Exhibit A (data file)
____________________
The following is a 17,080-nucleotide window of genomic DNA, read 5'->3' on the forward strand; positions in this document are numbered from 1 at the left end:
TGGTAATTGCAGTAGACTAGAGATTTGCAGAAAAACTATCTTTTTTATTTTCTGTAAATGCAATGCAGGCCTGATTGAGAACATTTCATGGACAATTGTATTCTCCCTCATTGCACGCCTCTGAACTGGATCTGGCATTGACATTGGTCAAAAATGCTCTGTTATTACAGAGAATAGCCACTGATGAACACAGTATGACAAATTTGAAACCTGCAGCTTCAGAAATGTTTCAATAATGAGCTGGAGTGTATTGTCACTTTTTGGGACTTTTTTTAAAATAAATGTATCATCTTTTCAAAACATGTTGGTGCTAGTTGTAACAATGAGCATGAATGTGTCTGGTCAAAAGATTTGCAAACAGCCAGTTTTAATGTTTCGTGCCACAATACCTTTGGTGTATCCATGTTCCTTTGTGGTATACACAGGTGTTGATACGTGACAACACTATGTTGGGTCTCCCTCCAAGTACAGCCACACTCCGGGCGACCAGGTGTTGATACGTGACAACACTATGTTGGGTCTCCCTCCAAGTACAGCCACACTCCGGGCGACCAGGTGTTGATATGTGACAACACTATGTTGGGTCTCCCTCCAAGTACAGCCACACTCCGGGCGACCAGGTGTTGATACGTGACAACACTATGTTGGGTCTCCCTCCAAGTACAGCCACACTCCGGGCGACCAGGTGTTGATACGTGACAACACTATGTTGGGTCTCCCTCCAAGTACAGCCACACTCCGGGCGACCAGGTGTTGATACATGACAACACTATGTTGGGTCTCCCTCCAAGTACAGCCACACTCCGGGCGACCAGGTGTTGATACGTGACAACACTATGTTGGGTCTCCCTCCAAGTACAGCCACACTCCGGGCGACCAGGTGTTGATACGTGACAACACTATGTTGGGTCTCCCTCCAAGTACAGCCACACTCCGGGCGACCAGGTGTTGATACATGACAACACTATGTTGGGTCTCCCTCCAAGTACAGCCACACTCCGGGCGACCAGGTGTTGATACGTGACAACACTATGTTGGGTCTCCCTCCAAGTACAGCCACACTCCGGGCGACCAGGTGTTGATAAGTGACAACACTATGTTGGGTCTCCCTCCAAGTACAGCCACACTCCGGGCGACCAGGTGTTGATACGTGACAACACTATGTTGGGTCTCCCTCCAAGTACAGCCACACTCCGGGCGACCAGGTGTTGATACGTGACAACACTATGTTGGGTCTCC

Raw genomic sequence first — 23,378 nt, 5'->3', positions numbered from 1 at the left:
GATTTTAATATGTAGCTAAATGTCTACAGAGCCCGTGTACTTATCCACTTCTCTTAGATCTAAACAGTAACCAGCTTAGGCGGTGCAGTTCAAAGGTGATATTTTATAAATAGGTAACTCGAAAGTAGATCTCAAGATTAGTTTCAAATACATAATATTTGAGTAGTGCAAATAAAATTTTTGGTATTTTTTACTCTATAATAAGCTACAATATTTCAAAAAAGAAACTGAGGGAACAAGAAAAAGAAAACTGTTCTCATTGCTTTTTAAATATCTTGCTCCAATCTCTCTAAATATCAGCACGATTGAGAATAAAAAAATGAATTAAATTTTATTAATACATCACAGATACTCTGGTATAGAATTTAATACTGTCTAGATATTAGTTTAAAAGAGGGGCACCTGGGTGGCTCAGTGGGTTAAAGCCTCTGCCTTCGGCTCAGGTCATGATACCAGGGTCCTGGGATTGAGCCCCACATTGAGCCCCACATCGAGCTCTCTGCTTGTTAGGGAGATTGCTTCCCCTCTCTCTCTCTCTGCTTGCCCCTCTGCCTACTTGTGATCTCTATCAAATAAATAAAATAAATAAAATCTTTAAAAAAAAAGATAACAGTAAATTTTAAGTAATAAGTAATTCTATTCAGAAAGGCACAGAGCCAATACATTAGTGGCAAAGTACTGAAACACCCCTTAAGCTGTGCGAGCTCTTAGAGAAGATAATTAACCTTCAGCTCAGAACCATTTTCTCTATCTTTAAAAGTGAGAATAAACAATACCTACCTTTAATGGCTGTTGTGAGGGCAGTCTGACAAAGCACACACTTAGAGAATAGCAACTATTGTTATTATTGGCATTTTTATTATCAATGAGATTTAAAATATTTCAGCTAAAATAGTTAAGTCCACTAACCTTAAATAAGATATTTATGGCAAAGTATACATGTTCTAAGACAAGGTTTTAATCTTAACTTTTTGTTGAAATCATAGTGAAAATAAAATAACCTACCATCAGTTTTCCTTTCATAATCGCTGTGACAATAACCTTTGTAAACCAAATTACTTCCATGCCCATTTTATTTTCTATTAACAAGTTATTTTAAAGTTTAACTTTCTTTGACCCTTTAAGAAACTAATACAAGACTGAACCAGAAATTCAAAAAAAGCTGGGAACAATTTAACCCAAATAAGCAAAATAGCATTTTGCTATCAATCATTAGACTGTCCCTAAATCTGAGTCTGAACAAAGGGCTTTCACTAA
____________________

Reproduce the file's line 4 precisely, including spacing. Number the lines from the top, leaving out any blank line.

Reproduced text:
GATTTTAATATGTAGCTAAATGTCTACAGAGCCCGTGTACTTATCCACTTCTCTTAGATCTAAACAGTAACCAGCTTAGGCGGTGCAGTTCAAAGGTGATATTTTATAAATAGGTAACTCGAAAGTAGATCTCAAGATTAGTTTCAAATACATAATATTTGAGTAGTGCAAATAAAATTTTTGGTATTTTTTACTCTATAATAAGCTACAATATTTCAAAAAAGAAACTGAGGGAACAAGAAAAAGAAAACTGTTCTCATTGCTTTTTAAATATCTTGCTCCAATCTCTCTAAATATCAGCACGATTGAGAATAAAAAAATGAATTAAATTTTATTAATACATCACAGATACTCTGGTATAGAATTTAATACTGTCTAGATATTAGTTTAAAAGAGGGGCACCTGGGTGGCTCAGTGGGTTAAAGCCTCTGCCTTCGGCTCAGGTCATGATACCAGGGTCCTGGGATTGAGCCCCACATTGAGCCCCACATCGAGCTCTCTGCTTGTTAGGGAGATTGCTTCCCCTCTCTCTCTCTCTGCTTGCCCCTCTGCCTACTTGTGATCTCTATCAAATAAATAAAATAAATAAAATCTTTAAAAAAAAAGATAACAGTAAATTTTAAGTAATAAGTAATTCTATTCAGAAAGGCACAGAGCCAATACATTAGTGGCAAAGTACTGAAACACCCCTTAAGCTGTGCGAGCTCTTAGAGAAGATAATTAACCTTCAGCTCAGAACCATTTTCTCTATCTTTAAAAGTGAGAATAAACAATACCTACCTTTAATGGCTGTTGTGAGGGCAGTCTGACAAAGCACACACTTAGAGAATAGCAACTATTGTTATTATTGGCATTTTTATTATCAATGAGATTTAAAATATTTCAGCTAAAATAGTTAAGTCCACTAACCTTAAATAAGATATTTATGGCAAAGTATACATGTTCTAAGACAAGGTTTTAATCTTAACTTTTTGTTGAAATCATAGTGAAAATAAAATAACCTACCATCAGTTTTCCTTTCATAATCGCTGTGACAATAACCTTTGTAAACCAAATTACTTCCATGCCCATTTTATTTTCTATTAACAAGTTATTTTAAAGTTTAACTTTCTTTGACCCTTTAAGAAACTAATACAAGACTGAACCAGAAATTCAAAAAAAGCTGGGAACAATTTAACCCAAATAAGCAAAATAGCATTTTGCTATCAATCATTAGACTGTCCCTAAATCTGAGTCTGAACAAAGGGCTTTCACTAA